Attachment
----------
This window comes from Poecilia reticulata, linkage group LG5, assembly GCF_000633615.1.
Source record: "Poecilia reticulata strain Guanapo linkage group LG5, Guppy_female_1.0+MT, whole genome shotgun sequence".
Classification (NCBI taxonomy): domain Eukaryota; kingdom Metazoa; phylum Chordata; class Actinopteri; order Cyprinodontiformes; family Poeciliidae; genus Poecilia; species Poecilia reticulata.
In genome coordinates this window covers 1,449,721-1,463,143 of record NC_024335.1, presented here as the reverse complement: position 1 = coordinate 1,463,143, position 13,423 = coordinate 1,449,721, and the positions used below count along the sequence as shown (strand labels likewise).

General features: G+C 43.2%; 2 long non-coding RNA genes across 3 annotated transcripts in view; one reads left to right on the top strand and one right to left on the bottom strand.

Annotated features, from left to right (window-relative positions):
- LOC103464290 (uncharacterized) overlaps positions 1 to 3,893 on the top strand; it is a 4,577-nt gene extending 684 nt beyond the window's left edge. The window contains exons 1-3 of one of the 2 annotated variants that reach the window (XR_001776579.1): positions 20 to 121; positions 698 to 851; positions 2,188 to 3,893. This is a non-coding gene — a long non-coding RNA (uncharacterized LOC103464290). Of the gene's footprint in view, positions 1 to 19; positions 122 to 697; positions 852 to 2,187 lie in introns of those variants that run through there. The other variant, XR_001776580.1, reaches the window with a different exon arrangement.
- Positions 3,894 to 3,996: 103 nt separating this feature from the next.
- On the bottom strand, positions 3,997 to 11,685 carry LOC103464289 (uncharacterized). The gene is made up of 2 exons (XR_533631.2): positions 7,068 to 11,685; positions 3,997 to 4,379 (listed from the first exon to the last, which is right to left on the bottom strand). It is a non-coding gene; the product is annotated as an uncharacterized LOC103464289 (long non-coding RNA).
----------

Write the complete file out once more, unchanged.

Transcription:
This window comes from Poecilia reticulata, linkage group LG5, assembly GCF_000633615.1.
Source record: "Poecilia reticulata strain Guanapo linkage group LG5, Guppy_female_1.0+MT, whole genome shotgun sequence".
Classification (NCBI taxonomy): domain Eukaryota; kingdom Metazoa; phylum Chordata; class Actinopteri; order Cyprinodontiformes; family Poeciliidae; genus Poecilia; species Poecilia reticulata.
In genome coordinates this window covers 1,449,721-1,463,143 of record NC_024335.1, presented here as the reverse complement: position 1 = coordinate 1,463,143, position 13,423 = coordinate 1,449,721, and the positions used below count along the sequence as shown (strand labels likewise).

General features: G+C 43.2%; 2 long non-coding RNA genes across 3 annotated transcripts in view; one reads left to right on the top strand and one right to left on the bottom strand.

Annotated features, from left to right (window-relative positions):
- LOC103464290 (uncharacterized) overlaps positions 1 to 3,893 on the top strand; it is a 4,577-nt gene extending 684 nt beyond the window's left edge. The window contains exons 1-3 of one of the 2 annotated variants that reach the window (XR_001776579.1): positions 20 to 121; positions 698 to 851; positions 2,188 to 3,893. This is a non-coding gene — a long non-coding RNA (uncharacterized LOC103464290). Of the gene's footprint in view, positions 1 to 19; positions 122 to 697; positions 852 to 2,187 lie in introns of those variants that run through there. The other variant, XR_001776580.1, reaches the window with a different exon arrangement.
- Positions 3,894 to 3,996: 103 nt separating this feature from the next.
- On the bottom strand, positions 3,997 to 11,685 carry LOC103464289 (uncharacterized). The gene is made up of 2 exons (XR_533631.2): positions 7,068 to 11,685; positions 3,997 to 4,379 (listed from the first exon to the last, which is right to left on the bottom strand). It is a non-coding gene; the product is annotated as an uncharacterized LOC103464289 (long non-coding RNA).